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It’s time for Texas’ pass rush to show up vs. USC, freshman JT Daniels

The Longhorns have failed to get much pressure on opposing quarterbacks early on, and doing so will be tremendously important going forward.

Tulsa v Texas Photo by Tim Warner/Getty Images

The narrative surrounding the Texas Longhorns’ recent struggles seems to always focus on the program’s inability to find its next quarterback.

Finding someone to write the next chapter in the book that Vince Young and Colt McCoy authored has been, for some incredibly astonishing reason, one of the tallest tasks for the Longhorns.

But this narrative, this idea that Texas’ success is solely predicated on the quarterback position, is misleading.

Texas needs an intimidating, aggressive pass rush, and it needs one in the worst way.

The Longhorns welcome No. 22 USC to Austin on Saturday, and in doing so they have an opportunity to establish an identity that has escaped them the first two games of the season.

Texas entered 2018 without its sack leader from a year ago, Malik Jefferson, who also compiled 10 tackles for loss in his final season on the Forty Acres. The Longhorns are also missing the presence of reigning Big 12 Defensive Lineman of the Year, Poona Ford, who had eight tackles for loss and 1.5 sacks in 2017, as well as safety DeShon Elliott, who added 1.5 sacks in 2017.

So far this year, a viable pass rush has not been a part of Todd Orlando’s defense. The Longhorns are toting just one sack after two games; a 34-29 loss to Maryland and a less-than-impressive 28-21 win over Tulsa.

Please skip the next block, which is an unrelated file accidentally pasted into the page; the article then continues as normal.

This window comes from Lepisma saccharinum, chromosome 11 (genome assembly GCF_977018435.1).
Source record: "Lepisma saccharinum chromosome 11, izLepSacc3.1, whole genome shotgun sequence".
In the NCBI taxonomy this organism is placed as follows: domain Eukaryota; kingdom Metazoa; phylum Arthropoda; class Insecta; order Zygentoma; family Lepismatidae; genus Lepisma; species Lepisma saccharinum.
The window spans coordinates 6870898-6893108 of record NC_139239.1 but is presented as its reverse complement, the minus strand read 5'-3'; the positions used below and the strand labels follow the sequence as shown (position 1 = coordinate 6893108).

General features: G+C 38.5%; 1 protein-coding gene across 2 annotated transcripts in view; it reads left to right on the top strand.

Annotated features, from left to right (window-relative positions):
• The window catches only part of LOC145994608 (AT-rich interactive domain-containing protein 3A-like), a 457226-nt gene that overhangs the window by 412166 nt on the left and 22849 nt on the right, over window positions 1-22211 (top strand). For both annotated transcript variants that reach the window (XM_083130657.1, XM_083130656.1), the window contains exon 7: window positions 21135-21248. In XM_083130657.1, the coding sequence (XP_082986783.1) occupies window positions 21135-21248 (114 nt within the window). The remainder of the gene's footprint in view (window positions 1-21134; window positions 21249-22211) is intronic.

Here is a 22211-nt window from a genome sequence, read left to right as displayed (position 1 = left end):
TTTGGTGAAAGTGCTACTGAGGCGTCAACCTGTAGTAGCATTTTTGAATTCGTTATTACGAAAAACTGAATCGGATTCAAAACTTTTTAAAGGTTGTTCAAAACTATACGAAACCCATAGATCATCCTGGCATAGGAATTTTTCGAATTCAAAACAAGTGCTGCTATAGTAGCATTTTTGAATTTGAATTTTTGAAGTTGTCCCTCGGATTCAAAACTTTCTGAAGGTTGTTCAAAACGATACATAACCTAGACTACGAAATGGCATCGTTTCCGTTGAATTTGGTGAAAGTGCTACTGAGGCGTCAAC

In just two games, Texas has only managed 10 tackles for loss in addition to its lonely sack.

Last year, when the Longhorns visited Los Angeles and had then-No. 4 USC on the ropes with 43 seconds left in the game, it had to try and shutdown a potential Heisman hopeful and eventual top-three pick, Sam Darnold.

We’ll circle back to that in a moment.

The good news for Texas fans: The Trojans arrive for a much anticipated rematch with a true freshman quarterback, JT Daniels, and last week Stanford put a lot on film that should provide a blueprint for a Texas defense in desperate need of big results from its pass rush.

First, and most importantly, USC is allowing three sacks per game, which ranks 99th in the nation. That alone should be encouraging for the Longhorns.

In their Week 1 matchup against UNLV, the Trojans’ offensive line allowed six tackles for loss and two sacks. UNLV not only got to the quarterback, but it took advantage of the misfortune it created for USC by capitalizing on the opportunity and leading the Trojans late in the second quarter. USC would go on to win by a large margin, but the takeaway there is UNLV causing some fits for Daniels and the Trojans’ offensive game plan.

In their Week 2 showdown with No. 10 Stanford, the Cardinal defense went to work on USC. Stanford’s 17-3 victory over the Trojans included four sacks — one of which forced Daniels to fumble — seven tackles for loss, and two interceptions.

So what’s stopping Texas from having a similar performance? Let’s be clear about one thing: Texas is not Stanford. The talent gap, at least as it currently stands, is vast between the pass rushers on the Cardinal, the No. 10-ranked team in the country, and the Longhorns’ defensive line.

The question is much less complex than it reads. What is stopping Texas from putting together a similar show on defense?